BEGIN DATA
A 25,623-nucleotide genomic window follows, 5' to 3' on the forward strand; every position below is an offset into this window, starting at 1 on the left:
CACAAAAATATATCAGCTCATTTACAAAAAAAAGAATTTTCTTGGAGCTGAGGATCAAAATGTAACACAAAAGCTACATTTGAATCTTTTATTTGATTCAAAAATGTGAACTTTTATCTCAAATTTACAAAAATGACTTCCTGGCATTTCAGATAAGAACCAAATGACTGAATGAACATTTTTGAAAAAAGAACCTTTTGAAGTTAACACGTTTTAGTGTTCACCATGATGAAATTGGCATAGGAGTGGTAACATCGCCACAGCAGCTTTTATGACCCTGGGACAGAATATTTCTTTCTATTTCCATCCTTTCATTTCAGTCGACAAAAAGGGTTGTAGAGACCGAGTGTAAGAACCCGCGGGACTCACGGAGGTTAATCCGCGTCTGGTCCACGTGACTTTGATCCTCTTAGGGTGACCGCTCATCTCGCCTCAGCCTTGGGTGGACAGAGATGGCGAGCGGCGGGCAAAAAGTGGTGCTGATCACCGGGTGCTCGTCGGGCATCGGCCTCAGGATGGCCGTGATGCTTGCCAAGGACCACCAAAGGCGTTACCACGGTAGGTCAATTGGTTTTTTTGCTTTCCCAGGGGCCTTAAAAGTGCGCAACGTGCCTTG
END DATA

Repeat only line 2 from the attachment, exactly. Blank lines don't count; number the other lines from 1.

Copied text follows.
CACAAAAATATATCAGCTCATTTACAAAAAAAAGAATTTTCTTGGAGCTGAGGATCAAAATGTAACACAAAAGCTACATTTGAATCTTTTATTTGATTCAAAAATGTGAACTTTTATCTCAAATTTACAAAAATGACTTCCTGGCATTTCAGATAAGAACCAAATGACTGAATGAACATTTTTGAAAAAAGAACCTTTTGAAGTTAACACGTTTTAGTGTTCACCATGATGAAATTGGCATAGGAGTGGTAACATCGCCACAGCAGCTTTTATGACCCTGGGACAGAATATTTCTTTCTATTTCCATCCTTTCATTTCAGTCGACAAAAAGGGTTGTAGAGACCGAGTGTAAGAACCCGCGGGACTCACGGAGGTTAATCCGCGTCTGGTCCACGTGACTTTGATCCTCTTAGGGTGACCGCTCATCTCGCCTCAGCCTTGGGTGGACAGAGATGGCGAGCGGCGGGCAAAAAGTGGTGCTGATCACCGGGTGCTCGTCGGGCATCGGCCTCAGGATGGCCGTGATGCTTGCCAAGGACCACCAAAGGCGTTACCACGGTAGGTCAATTGGTTTTTTTGCTTTCCCAGGGGCCTTAAAAGTGCGCAACGTGCCTTG